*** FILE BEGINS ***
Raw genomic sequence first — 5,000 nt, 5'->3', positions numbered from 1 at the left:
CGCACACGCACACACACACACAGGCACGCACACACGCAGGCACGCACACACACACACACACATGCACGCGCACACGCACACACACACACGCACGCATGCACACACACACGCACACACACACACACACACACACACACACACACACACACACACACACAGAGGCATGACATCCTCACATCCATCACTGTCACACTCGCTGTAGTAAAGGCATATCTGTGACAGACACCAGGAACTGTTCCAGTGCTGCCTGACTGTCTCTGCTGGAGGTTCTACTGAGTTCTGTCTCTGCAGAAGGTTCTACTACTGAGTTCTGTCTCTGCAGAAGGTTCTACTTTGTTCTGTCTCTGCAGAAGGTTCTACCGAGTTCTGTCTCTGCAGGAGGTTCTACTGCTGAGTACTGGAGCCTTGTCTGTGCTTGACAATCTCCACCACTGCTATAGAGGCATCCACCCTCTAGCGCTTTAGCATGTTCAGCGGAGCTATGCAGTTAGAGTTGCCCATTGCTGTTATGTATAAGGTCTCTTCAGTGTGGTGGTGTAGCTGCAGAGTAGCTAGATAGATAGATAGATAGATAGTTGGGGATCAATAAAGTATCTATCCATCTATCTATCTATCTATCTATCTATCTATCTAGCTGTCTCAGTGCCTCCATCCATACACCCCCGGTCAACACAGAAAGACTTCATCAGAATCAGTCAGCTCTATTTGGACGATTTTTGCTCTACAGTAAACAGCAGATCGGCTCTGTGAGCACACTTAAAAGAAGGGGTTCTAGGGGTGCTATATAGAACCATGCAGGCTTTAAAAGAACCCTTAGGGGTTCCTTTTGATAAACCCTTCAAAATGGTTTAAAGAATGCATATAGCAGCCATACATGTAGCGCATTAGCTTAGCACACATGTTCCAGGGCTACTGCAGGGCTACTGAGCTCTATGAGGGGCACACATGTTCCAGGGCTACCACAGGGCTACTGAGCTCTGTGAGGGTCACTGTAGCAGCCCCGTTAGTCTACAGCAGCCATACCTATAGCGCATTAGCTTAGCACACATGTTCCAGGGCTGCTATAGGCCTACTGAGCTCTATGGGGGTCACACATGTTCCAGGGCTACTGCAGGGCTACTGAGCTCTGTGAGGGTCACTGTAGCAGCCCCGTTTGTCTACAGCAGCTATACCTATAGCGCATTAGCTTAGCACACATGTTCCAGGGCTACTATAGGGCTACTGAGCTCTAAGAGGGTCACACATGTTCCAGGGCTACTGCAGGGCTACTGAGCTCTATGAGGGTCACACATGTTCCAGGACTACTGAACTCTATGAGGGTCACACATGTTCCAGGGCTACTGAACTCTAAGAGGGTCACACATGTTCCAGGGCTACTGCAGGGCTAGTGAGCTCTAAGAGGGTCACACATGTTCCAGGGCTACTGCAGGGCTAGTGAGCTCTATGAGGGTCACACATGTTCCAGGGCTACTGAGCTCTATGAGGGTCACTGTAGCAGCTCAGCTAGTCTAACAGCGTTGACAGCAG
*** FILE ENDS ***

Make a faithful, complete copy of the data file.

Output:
Raw genomic sequence first — 5,000 nt, 5'->3', positions numbered from 1 at the left:
CGCACACGCACACACACACACAGGCACGCACACACGCAGGCACGCACACACACACACACACATGCACGCGCACACGCACACACACACACGCACGCATGCACACACACACGCACACACACACACACACACACACACACACACACACACACACACACACAGAGGCATGACATCCTCACATCCATCACTGTCACACTCGCTGTAGTAAAGGCATATCTGTGACAGACACCAGGAACTGTTCCAGTGCTGCCTGACTGTCTCTGCTGGAGGTTCTACTGAGTTCTGTCTCTGCAGAAGGTTCTACTACTGAGTTCTGTCTCTGCAGAAGGTTCTACTTTGTTCTGTCTCTGCAGAAGGTTCTACCGAGTTCTGTCTCTGCAGGAGGTTCTACTGCTGAGTACTGGAGCCTTGTCTGTGCTTGACAATCTCCACCACTGCTATAGAGGCATCCACCCTCTAGCGCTTTAGCATGTTCAGCGGAGCTATGCAGTTAGAGTTGCCCATTGCTGTTATGTATAAGGTCTCTTCAGTGTGGTGGTGTAGCTGCAGAGTAGCTAGATAGATAGATAGATAGATAGTTGGGGATCAATAAAGTATCTATCCATCTATCTATCTATCTATCTATCTATCTATCTAGCTGTCTCAGTGCCTCCATCCATACACCCCCGGTCAACACAGAAAGACTTCATCAGAATCAGTCAGCTCTATTTGGACGATTTTTGCTCTACAGTAAACAGCAGATCGGCTCTGTGAGCACACTTAAAAGAAGGGGTTCTAGGGGTGCTATATAGAACCATGCAGGCTTTAAAAGAACCCTTAGGGGTTCCTTTTGATAAACCCTTCAAAATGGTTTAAAGAATGCATATAGCAGCCATACATGTAGCGCATTAGCTTAGCACACATGTTCCAGGGCTACTGCAGGGCTACTGAGCTCTATGAGGGGCACACATGTTCCAGGGCTACCACAGGGCTACTGAGCTCTGTGAGGGTCACTGTAGCAGCCCCGTTAGTCTACAGCAGCCATACCTATAGCGCATTAGCTTAGCACACATGTTCCAGGGCTGCTATAGGCCTACTGAGCTCTATGGGGGTCACACATGTTCCAGGGCTACTGCAGGGCTACTGAGCTCTGTGAGGGTCACTGTAGCAGCCCCGTTTGTCTACAGCAGCTATACCTATAGCGCATTAGCTTAGCACACATGTTCCAGGGCTACTATAGGGCTACTGAGCTCTAAGAGGGTCACACATGTTCCAGGGCTACTGCAGGGCTACTGAGCTCTATGAGGGTCACACATGTTCCAGGACTACTGAACTCTATGAGGGTCACACATGTTCCAGGGCTACTGAACTCTAAGAGGGTCACACATGTTCCAGGGCTACTGCAGGGCTAGTGAGCTCTAAGAGGGTCACACATGTTCCAGGGCTACTGCAGGGCTAGTGAGCTCTATGAGGGTCACACATGTTCCAGGGCTACTGAGCTCTATGAGGGTCACTGTAGCAGCTCAGCTAGTCTAACAGCGTTGACAGCAG